Mechanism and multiplicity of UDPglucuronyltransferases

Glucuronidation consists in a molecule of glucuronic acid being transferred from the cofactor uridine-5'-diphospho-a-D-glucuronic acid (39, Figure 15; UDPGA) to the substrate. This cofactor is produced endogenously by C6 oxidation of UDP-a-D-glucose, and it is recognized that about 5 g are synthesized daily in the adult human body, hence the high capacity of this metabolic route.

Glucuronic acid exists in UDPGA in the 1a-configuration, but the products of conjugation are b-glucuronides (40, Figure 15). This is due to the mechanism of the reaction being a nucleophilic substitution with inversion of configuration. Indeed, all functional groups able to undergo glucuronidation are nucleophiles, a common characteristic they share despite their great chemical variety. As a consequence of this diversity, the products of glucuronidation are classified as O-, N-, S-, and C-glucuronides. Practically all functional groups that are glucuronidated are shown in Figure 15. The hydroxy groups (phenols, alcohols, carboxylic acids, carbamic acids, hydroxylamines, and hydroxylamides) form O-glucuronides and are grouped in Figure 15a together with strongly acidic enolic acids, a very few of which are known to form C-glucuronides. The N-glucuronides are grouped in Figure 15b and are generated from amides, sulfonamides, aromatic amines, heterocyclic amines, and aliphatic amines; also shown in Figure 15b are the thiols, which lead to S-glucuronides.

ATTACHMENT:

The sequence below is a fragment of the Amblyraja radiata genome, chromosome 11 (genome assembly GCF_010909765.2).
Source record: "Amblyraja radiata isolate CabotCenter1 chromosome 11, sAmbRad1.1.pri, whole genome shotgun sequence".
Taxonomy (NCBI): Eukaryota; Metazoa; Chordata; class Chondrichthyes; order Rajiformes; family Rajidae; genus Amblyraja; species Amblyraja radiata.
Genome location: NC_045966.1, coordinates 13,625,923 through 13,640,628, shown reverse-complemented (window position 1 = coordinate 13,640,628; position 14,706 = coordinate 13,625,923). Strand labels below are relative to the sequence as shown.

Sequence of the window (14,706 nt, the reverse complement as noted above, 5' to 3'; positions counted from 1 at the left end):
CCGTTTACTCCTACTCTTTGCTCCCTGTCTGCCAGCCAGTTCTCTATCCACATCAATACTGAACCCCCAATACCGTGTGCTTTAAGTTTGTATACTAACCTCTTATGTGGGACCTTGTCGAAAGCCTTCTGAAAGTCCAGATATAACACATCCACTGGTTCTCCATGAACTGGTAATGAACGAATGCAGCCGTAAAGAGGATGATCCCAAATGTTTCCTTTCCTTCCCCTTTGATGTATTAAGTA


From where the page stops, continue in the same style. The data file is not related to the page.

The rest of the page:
The enzymes catalyzing these highly diverse reactions are known as UDP-glucuronyltransferases (UDP-glucuronosyltransferases; EC; UDPGT) and consist in a number of proteins coded by genes of the UGT superfamily (Table 3). The human UDPGT known to metabolize xenobiotics are the products of two gene families, UGT1 and UGT2. Their major substrates classes are also summarized in Table 3.72-78

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